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Dramatis Personae

Lucien, Matt





It's as quiet as the city gets, very early Sunday morning. The twittering of birdsong in the garden outside. The cars that pass by are infrequent. The regular wail of Saturday night sirens has finally tapered off.

Inside the Tessier house, there is stirring -- quiet, though. A door opening on the first floor, the soft pad of paws against the wood. Lucien trails after Flèche, letting the dog out into the backyard as he goes to check the slow cooker -- the mushroom-onion-green pepper smoked cheddar-and-egg casserole in it is nearing completion. He turs the oven on, takes a pan out of the fridge -- uncovers the cinnamon rolls neatly tucked and rolled within it. Disappears outside, for a time.

Returns, dog at his heels, to tuck the pan into the oven. He glances at the clock, but does not set a timer. Just vanishes back into his bedroom, slipping into the bathroom shortly thereafter.

The shower runs, though not for overly long. When he emerges it is wrapped in a towel, hair damp and tousled just so. The kitchen, now, has filled with the warm scent of cinnamon. Slip briefly inside, retrieve the tray from the oven. Set out a plate, fork, knife, glass, at the table. Fold the napkin just so. Start a pot of tea. Disappear again into his bedroom.

And back -- neatly dressed, now. In time to decant the tea into a pair of thermoses. One he leaves on the counter. The other he takes upstairs -- slipping just as quiet into Matt's bedroom. He vanishes into the impossibly large closet. Comes out with an armful of clothes that he lays, neat and careful, on the windowseat, his jaw tightening as he presses fingers down over the tactical pants. the sturdy black jacket.

His eyes close. His fingers trace lightly against the braided cord around his wrist. Still quiet, he goes to set the tea on the nightstand. A soft click of the tongue, a gentle pat on the mattress, calls Flèche to lie snuggled up in the bed as he leaves. Padding back downstairs to pluck his thermos up from the counter and hold it tight to his chest as he heads out into the morning beyond.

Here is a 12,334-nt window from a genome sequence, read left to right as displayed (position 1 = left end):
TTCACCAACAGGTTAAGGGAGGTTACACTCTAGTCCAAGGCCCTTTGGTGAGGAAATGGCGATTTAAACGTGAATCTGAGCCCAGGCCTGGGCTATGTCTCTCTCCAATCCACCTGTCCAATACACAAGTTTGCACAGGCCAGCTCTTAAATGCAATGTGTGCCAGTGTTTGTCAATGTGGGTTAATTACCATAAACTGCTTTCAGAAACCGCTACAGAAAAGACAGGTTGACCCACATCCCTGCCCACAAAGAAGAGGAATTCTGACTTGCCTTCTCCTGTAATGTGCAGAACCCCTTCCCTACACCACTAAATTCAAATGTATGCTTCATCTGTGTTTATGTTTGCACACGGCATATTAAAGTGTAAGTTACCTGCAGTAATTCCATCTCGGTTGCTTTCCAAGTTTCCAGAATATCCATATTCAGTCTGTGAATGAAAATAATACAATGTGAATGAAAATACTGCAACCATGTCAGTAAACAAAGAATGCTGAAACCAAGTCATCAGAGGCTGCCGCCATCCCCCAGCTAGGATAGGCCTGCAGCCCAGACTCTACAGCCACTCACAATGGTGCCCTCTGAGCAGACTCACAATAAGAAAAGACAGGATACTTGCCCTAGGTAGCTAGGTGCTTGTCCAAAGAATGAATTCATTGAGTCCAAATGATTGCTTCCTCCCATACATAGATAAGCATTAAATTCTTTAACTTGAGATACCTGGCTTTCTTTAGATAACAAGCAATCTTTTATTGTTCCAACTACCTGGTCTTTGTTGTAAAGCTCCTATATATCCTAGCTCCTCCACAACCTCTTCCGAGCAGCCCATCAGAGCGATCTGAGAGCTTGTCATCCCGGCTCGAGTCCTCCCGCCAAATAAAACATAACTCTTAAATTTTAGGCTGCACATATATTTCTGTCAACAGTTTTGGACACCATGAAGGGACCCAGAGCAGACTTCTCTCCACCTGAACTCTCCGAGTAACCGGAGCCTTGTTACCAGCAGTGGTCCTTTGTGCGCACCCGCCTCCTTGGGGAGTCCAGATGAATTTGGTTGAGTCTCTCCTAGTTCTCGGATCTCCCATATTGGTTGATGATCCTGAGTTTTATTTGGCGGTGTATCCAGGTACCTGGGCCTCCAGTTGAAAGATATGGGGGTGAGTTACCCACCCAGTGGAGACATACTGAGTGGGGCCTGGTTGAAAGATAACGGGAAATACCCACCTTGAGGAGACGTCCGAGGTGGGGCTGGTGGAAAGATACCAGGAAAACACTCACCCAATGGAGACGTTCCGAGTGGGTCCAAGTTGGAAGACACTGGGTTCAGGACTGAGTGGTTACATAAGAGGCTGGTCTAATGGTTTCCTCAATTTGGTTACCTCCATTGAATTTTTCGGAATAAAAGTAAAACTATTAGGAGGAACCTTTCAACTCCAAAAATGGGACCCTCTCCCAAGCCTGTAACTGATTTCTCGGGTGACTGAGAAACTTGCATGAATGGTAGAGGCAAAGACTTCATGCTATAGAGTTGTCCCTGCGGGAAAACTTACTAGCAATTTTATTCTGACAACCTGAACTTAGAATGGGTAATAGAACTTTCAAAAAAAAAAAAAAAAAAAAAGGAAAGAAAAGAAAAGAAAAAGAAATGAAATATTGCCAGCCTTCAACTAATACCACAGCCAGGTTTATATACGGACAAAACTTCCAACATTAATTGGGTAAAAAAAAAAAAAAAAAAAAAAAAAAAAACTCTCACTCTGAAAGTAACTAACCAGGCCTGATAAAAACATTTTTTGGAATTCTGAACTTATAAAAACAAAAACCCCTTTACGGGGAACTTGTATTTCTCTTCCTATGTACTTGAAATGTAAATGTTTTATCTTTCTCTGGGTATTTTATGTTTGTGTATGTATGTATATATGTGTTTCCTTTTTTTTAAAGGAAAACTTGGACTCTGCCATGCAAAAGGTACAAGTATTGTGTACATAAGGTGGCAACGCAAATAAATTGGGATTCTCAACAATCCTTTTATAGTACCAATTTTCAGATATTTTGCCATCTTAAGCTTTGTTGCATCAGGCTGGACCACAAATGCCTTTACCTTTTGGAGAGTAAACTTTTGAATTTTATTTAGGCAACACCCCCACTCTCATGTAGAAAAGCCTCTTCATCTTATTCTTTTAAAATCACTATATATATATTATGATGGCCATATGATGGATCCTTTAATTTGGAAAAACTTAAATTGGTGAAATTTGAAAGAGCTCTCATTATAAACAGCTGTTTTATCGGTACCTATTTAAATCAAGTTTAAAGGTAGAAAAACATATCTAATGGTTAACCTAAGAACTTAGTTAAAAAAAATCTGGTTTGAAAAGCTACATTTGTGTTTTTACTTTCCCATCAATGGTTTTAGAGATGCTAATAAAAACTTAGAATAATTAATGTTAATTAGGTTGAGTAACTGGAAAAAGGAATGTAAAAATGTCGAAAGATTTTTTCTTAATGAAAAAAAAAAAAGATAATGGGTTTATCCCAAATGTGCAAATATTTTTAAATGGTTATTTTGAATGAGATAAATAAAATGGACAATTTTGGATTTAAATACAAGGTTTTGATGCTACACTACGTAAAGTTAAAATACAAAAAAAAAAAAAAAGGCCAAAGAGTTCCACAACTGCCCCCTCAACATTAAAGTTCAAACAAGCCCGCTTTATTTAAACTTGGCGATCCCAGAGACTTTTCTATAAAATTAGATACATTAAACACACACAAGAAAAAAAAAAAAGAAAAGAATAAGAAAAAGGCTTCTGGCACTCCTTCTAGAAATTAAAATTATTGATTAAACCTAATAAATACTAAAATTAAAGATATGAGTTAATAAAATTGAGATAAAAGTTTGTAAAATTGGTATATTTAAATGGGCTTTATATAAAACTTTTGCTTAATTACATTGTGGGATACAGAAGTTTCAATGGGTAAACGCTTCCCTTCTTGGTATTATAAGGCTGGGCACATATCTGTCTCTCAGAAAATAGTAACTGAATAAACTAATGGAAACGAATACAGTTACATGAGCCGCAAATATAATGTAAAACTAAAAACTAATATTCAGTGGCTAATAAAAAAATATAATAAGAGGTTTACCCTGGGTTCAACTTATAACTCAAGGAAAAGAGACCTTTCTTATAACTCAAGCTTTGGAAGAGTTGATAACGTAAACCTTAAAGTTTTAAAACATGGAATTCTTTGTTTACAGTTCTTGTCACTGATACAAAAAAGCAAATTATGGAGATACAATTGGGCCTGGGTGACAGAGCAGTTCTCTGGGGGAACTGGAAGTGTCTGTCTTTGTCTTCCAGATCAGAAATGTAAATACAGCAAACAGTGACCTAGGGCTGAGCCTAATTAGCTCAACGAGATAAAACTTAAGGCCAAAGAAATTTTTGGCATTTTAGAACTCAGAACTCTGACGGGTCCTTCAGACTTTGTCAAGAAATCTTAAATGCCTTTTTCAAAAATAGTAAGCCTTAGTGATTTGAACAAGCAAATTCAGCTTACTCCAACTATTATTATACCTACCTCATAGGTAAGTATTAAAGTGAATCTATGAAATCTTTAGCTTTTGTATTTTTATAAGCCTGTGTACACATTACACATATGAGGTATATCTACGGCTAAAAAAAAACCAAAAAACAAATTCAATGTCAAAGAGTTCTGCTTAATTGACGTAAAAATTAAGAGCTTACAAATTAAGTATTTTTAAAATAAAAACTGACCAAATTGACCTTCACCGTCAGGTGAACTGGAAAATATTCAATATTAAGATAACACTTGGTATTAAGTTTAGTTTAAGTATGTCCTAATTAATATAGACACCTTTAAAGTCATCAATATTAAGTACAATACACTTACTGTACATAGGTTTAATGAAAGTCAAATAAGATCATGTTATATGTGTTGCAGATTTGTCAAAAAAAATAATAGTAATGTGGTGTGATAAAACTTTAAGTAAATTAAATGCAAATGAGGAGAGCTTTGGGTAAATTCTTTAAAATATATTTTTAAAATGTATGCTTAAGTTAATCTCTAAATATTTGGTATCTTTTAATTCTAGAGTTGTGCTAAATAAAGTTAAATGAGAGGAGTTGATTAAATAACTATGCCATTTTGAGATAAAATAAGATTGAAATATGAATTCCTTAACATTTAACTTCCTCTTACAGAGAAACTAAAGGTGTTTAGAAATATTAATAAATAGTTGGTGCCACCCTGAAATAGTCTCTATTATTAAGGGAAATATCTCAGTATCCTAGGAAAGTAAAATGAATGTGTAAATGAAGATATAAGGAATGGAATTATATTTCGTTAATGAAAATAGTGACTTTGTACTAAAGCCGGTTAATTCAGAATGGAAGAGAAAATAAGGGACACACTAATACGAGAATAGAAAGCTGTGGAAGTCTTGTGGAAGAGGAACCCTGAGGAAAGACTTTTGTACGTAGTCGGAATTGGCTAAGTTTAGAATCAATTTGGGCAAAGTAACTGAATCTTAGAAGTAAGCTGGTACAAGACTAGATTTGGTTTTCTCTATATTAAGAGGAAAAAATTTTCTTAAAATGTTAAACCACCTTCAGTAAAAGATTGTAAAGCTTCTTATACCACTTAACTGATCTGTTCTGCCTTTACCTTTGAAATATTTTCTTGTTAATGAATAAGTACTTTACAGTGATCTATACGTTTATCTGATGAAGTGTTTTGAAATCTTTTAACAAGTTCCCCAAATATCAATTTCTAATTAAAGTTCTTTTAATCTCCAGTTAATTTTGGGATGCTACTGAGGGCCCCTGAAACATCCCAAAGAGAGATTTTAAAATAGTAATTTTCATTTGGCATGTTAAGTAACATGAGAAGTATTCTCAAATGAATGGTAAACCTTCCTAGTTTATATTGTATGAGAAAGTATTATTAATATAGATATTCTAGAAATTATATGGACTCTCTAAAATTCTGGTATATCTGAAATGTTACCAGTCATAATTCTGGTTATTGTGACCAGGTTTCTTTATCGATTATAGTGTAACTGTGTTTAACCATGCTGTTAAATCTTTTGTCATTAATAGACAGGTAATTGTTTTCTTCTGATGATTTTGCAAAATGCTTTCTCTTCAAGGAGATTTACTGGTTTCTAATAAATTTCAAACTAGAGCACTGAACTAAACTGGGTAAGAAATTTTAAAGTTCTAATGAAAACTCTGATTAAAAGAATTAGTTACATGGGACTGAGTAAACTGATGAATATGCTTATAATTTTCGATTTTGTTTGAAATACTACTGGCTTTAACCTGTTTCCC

Matt stirs when Flèche joins him in bed, but does not wake until an alarm goes off, some minutes later. He groans and slaps at his phone until the alarm stops, then slowly levers himself up. He reaches out to stroke the dog snuggled against him, swiping the thermos from the nightstand to take a careful sip, humming appreciatively.

He rises, leaving his pajamas in a trail as he strips on the way to shower in his immense bathroom. A moment later he ducks back out and gathers the discarded sleepwear into his laundry hamper. His ablutions are brief and he dresses rapidly, but he does takes some pains with actually coiffing his hair.

He leads the dog downstairs and feeds first her and then himself. Sitting alone at the kitchen counter, scrolling through his social media feeds, his black tactical outfit strikes an odd juxtaposition with his surroundings. That he manages to finish his meal at all seems a near thing, and he loads his plate and cup and silverware into the dishwasher after with more care than really altogether necessary.

Flèche follows him to the front door and weaves anxious circles around him while he laces up his combat boots. He pets her and murmurs gentle nonsense into her one upright ear, kissing her firmly on the nose once before he disappears out the door, thermos in hand.

They're not quite at the facility yet, but the van has pulled into a thick copse of trees off the beaten path to allow the team bathroom breaks and a chance to gear up. There's a fair amount of praying, as well.

Matt is not praying. He has, however, taken his time donning body armor--strong and lightweight and altogether modern--and adjusting each strap again after, checking his range of motion. Last, he checks the braided loop of green and black cord on his wrist to see that it is securely tied before twitching the elastic sleeve of his mid-layer down to cover it.

Next he methodically field strips his sidearm, briefly inspecting each component of the sleek black CZ75B. His fingers move over the cleaned and oiled metal with a kind of fluid but meticulous grace that he does not often show. Spreads the parts out before him on the drop cloth, arranging each almost meditatively before reassembling them.